As depicted in the above Figure 2, the incoming byte stream is read into a single shared buffer in the user space/application. The data  which is collected in this buffer is directly channeled to the target, reducing the number of times it needs to be copied. As opposed to using multiple buffers described in earlier sections, Figure 1, this method would allow better resource utilization in terms of both CPU and memory. This method could be applied for many paradigms i.e secure proxy, header based routing etc, where content could be partially read i.e read only header and transfer the remaining large fraction of content using a single buffer. However, for instances which require observing or processing the entire content within the application, use of a single buffer will not provide performance and memory benefits.     

Zero Copy  

Zero copy is mainly used to serve static content i.e files in the disk via the network. This also is one of the key technologies behind Kafka to be one of the fastest event streaming platforms as explained in detail here. There’re also instances where term zero copy is used to describe zero copy between buffers within the user space i.e Netty uses the term zero copy to describe its buffer interface as described here. However, the focus of this section is to illustrate Operating System (OS) level zero copy as explained in detail here.

Figure 3 - OS Level Zero Copy 

As illustrated in Figure 3, zero copy will completely bypass the phase of reading data into the application/user space. Allowing it to perform much better in comparison to all the approaches discussed in earlier sections. The flow of zero copy is fairly straightforward, application instructs the OS to transfer data between two file descriptors, this is done via a syscall. In Java the method transferTo() is used which calls sendfile(..) in the OS which then transfers data between a given file to a network channel or vice versa. More details on Zero Copy could be found here. Zero copy will conserve both CPU and memory from excessive copying of data and context switching between user and kernel spaces.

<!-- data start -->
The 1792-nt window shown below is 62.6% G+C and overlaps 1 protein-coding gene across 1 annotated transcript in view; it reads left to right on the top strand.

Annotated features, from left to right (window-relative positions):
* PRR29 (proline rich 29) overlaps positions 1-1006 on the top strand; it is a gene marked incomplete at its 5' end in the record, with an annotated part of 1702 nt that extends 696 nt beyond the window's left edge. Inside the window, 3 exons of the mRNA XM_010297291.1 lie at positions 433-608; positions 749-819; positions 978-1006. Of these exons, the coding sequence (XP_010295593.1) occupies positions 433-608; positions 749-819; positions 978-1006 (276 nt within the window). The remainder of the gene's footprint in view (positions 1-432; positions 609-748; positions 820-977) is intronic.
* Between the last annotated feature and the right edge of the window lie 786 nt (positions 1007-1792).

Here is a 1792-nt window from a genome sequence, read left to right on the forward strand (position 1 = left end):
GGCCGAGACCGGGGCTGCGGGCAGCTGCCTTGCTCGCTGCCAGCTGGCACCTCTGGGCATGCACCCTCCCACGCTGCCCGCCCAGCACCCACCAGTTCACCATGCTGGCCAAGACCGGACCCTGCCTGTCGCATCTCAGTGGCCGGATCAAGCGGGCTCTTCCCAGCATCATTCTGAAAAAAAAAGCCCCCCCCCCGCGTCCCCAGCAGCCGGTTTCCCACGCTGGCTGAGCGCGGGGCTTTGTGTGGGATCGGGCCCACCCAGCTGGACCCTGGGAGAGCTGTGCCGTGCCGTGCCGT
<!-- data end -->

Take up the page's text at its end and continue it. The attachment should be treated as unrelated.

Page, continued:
Amids the significant performance gain it brings, zero copy however is dependent on OS and underlying hardware. Zero Copy is more commonly used to transfer static content i.e files from the disk. Very limited mention of zero copy between multiple network sockets, at least in Java only FileChannel is compatible with performing zero copy. Possibly the reason would be splice() syscall which potentially allows zero copy between network channels is tightly bound to linux and also demands Network Controller (NIC) to support DMA. Which makes this approach less portable and provides no control over the data flowing. Lack of control will also increase the complexity. Hence proper measures should be taken to handle errors and exceptions.

Using Memory Maps 

Applications also tend to use mmap(), POSIX compliant Unix syscall which will memory map a file. This method will allow applications to transfer data without reading the content into the user space similar to zero copy, allowing it to gain great performance benefits as a result. However as opposed to zero copy, this method will still require to switch context between the user and kernel spaces. Eduard Brose in his study articulates the pros and cons of using this approach. He basically commented on the cost it would incur for memory map table creation, modification and flushing and also the complexity of implementation i.e there are exceptions which would need to be handled carefully. However table creation and maintenance cost would not outweigh the cost it would take to copy the entire data into the user space. Hence for large data/files this cost would be negligible. Memory maps will also have the same limitations as zero copy and also highly criticized  for its development complexity.  

Applicability Matrix    

Each of the performance optimizations articulated in earlier sections has its own pros and cons. There’s no silver bullet approach which could be generalized for every use case. Hence it would be important for an application developer to choose a framework that would best suit a given solution to reap the maximum benefits in terms of control, portability, memory, bandwidth and performance. Figure 4 summarizes the above findings which could potentially be used as a guideline.  



Control and Applicability 

Memory Footprint


Multiple buffers in user space ( to read/write)

Supported by many programming languages, Portable (does not have OS and hardware dependencies)  

Applications will have better control over data. Applicable for use cases which requires intermediate data reading/processing i.e transform

High, since multiple buffers will hold data